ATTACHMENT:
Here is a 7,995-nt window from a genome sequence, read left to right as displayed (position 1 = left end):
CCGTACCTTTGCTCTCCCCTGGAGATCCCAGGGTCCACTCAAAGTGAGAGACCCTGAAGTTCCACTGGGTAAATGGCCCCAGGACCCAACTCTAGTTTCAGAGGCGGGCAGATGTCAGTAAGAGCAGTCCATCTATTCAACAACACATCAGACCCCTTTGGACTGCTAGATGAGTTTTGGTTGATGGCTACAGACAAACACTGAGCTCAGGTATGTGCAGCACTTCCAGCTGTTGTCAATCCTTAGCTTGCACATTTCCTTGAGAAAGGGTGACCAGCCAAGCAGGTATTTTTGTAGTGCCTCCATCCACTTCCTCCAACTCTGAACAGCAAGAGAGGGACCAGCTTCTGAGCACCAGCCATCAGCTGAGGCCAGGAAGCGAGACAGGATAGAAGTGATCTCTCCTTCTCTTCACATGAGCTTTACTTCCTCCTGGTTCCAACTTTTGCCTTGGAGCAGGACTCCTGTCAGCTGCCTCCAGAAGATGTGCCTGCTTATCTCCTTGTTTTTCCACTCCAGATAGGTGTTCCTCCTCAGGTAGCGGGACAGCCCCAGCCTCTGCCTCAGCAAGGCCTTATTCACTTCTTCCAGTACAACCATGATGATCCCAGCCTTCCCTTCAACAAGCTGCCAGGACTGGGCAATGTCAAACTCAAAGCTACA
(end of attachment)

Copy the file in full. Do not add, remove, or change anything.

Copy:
Here is a 7,995-nt window from a genome sequence, read left to right as displayed (position 1 = left end):
CCGTACCTTTGCTCTCCCCTGGAGATCCCAGGGTCCACTCAAAGTGAGAGACCCTGAAGTTCCACTGGGTAAATGGCCCCAGGACCCAACTCTAGTTTCAGAGGCGGGCAGATGTCAGTAAGAGCAGTCCATCTATTCAACAACACATCAGACCCCTTTGGACTGCTAGATGAGTTTTGGTTGATGGCTACAGACAAACACTGAGCTCAGGTATGTGCAGCACTTCCAGCTGTTGTCAATCCTTAGCTTGCACATTTCCTTGAGAAAGGGTGACCAGCCAAGCAGGTATTTTTGTAGTGCCTCCATCCACTTCCTCCAACTCTGAACAGCAAGAGAGGGACCAGCTTCTGAGCACCAGCCATCAGCTGAGGCCAGGAAGCGAGACAGGATAGAAGTGATCTCTCCTTCTCTTCACATGAGCTTTACTTCCTCCTGGTTCCAACTTTTGCCTTGGAGCAGGACTCCTGTCAGCTGCCTCCAGAAGATGTGCCTGCTTATCTCCTTGTTTTTCCACTCCAGATAGGTGTTCCTCCTCAGGTAGCGGGACAGCCCCAGCCTCTGCCTCAGCAAGGCCTTATTCACTTCTTCCAGTACAACCATGATGATCCCAGCCTTCCCTTCAACAAGCTGCCAGGACTGGGCAATGTCAAACTCAAAGCTACA